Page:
Lucid Dreaming Device Part 17th March, 2011
In my late teens, I went through a phase where I was really into lucid dreaming. Unfortunately, despite my efforts I didn’t manage to have many lucid dreams, and I’d mostly forgotten about it in recent years. I always had this idea in the back of my mind though…
There have been many technological approaches to make lucid dreaming easier, but in general they’ve been expensive and, what what I’ve heard, not that effective. They tend to involve wearing a mask to sleep, and flashing lights in the dreamer’s eyes to let them know they’re dreaming. This signal tends to go unrecognised because it can manifest itself in the dream in any number of unpredictable ways – traffic lights, reflections fireworks, etc.
My hunch is that with a different signal, one which you can train yourself to recognise while you’re awake, this difficulty could be overcome. This would involve making a device that can be worn while awake as well as asleep.
I’ve been learning a little bit about Arduino, “an open-source electronics prototyping platform based on flexible, easy-to-use hardware and software” and I’ve got myself a starter kit so I can now do fairly simple projects like this.
I’ve stuffed an Arduino based device into the lining of a hat, and the idea is that you might wear this hat for a few hours every few days, or for long enough to get into the habit of recognising the signal. The signal is a particular pattern of 4 vibrations applied to the sleeper’s temple, which corresponds to the question “Are you dreaming?”. This signal happens at random intervals. This could be the trigger for a “reality test”, a term lucid dreamers use for the tests they have to differentiate dreams from waking life. A common one is to look at your watch or a clock, look away, and then look back to see if the time has changed. The fact that you’re not dreaming right now might seem self evident, but even in a crazy dream you can be just as convinced that you’re not dreaming. The only way to overcome that way of thinking is to go through the motions of doing the test, even when you know the answer.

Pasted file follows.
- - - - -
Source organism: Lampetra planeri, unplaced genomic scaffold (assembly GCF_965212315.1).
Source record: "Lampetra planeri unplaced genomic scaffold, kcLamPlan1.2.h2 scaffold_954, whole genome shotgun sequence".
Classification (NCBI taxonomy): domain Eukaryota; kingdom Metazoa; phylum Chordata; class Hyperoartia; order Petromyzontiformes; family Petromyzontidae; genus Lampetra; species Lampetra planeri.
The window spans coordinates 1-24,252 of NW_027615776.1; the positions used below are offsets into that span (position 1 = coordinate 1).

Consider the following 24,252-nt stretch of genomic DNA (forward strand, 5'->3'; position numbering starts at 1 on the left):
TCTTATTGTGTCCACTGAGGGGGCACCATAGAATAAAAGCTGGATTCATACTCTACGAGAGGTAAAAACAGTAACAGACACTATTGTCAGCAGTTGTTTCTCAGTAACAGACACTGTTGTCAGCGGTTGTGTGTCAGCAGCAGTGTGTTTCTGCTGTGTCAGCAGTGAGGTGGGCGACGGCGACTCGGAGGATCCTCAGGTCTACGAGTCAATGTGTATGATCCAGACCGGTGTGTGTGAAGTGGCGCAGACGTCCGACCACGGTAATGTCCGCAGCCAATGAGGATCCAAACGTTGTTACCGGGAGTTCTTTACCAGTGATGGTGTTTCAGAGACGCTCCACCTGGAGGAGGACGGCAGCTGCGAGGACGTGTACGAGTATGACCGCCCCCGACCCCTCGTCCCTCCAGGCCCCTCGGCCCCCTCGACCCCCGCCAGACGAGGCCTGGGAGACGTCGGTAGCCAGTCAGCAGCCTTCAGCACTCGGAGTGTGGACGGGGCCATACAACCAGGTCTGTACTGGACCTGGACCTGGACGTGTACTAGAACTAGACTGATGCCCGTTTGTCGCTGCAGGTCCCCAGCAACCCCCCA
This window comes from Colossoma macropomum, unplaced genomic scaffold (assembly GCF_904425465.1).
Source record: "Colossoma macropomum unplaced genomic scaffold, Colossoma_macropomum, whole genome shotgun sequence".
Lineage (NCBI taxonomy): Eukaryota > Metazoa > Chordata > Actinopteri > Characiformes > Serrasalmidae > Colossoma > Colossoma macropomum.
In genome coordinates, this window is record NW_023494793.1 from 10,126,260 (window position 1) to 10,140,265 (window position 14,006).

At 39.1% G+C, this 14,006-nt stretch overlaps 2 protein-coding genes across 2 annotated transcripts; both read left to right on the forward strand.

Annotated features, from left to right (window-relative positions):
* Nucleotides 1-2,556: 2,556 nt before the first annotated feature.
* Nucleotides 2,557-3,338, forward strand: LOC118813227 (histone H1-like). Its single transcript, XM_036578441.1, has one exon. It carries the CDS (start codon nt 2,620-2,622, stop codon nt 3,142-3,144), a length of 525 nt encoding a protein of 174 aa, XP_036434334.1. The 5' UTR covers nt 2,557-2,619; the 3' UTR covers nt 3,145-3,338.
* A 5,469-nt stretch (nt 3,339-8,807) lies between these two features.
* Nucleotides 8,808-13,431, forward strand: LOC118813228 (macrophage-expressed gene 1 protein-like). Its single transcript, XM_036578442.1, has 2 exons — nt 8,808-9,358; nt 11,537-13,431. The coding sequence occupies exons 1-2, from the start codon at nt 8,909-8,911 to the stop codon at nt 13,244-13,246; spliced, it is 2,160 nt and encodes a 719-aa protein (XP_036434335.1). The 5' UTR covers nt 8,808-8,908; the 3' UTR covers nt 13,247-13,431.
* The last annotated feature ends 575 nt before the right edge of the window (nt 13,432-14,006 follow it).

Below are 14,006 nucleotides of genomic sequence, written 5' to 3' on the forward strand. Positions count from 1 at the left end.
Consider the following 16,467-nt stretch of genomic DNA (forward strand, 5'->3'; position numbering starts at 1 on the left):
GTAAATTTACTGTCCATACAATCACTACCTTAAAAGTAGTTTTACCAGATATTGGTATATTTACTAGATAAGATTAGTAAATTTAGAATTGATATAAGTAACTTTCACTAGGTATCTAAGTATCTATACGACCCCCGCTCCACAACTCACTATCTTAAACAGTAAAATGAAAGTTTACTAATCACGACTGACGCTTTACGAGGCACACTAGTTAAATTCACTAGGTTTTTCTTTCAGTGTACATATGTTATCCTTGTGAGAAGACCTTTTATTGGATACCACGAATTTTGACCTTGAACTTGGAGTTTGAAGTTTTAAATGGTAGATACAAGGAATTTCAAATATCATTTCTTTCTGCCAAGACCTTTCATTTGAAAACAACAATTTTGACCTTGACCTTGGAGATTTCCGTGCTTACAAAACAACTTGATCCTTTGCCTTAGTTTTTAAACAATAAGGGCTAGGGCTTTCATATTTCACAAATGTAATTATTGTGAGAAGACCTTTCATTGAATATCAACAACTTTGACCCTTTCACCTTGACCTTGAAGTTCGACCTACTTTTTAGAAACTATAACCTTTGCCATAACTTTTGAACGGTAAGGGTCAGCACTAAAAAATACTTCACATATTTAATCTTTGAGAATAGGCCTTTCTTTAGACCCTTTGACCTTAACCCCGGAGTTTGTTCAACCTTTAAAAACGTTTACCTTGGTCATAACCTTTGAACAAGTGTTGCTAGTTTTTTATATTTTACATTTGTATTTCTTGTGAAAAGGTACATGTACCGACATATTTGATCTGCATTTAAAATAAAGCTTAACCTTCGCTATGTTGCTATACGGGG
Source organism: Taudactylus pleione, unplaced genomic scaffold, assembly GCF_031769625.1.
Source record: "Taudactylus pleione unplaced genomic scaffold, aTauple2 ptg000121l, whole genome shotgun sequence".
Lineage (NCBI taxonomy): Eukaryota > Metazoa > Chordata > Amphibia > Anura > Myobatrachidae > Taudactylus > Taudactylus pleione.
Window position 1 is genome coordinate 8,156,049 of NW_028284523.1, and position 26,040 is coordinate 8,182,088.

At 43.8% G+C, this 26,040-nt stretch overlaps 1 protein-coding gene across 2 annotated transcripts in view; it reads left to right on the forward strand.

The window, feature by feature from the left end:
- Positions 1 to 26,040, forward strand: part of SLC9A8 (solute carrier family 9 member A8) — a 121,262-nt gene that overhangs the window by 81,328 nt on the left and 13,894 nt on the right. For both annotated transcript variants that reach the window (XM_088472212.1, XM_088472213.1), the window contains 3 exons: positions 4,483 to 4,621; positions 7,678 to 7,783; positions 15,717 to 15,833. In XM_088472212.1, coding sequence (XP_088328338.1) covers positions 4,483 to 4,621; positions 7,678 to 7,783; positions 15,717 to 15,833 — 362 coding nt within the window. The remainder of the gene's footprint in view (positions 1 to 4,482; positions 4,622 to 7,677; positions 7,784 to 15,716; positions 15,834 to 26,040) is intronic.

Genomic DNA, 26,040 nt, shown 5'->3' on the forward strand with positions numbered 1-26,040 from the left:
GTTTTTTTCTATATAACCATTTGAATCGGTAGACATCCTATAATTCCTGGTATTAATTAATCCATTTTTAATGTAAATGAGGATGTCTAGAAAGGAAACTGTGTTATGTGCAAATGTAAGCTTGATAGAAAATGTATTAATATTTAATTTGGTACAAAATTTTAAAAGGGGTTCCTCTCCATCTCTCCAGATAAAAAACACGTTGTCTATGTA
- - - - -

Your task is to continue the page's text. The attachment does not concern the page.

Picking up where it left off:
I’ve made a sleep mode in the Arduino program, where the signal doesn’t go off for 5 and a half hours. This is supposed to allow you to get to sleep, and leave you alone until the last few hours of sleep, which are usually the most productive for remebering dreams.
In the diagram the motor represents a Lilypad Vibe Board. The hat should be worn so that the vibe board is against the temple. Pushing the button switches between modes. A diminishing vibration signals sleep mode, an increasing vibration signals wake mode.
My results were encouraging, but it needs work. I had one lucid dream thanks to the device, my first in a long time. Unfortunately it’s not really practical to wear all night. You can see how lumpy the hat looks in the photo. Since it’s cumbersome and uncomfortable and tends to slip around, so I only get to try it on those rare occasions where I wake up early and get to go back to sleep. I wasn’t going out wearing it in public either. The other big problem is that it eats non-rechargable 9 volt batteries fast.
The next step with this project will be to make something similar but much more comfortable and compact. I’ll also need to make it run on lightweight rechargeable batteries.
The Arduino code, which is just based on modifying the example sketches, is available here.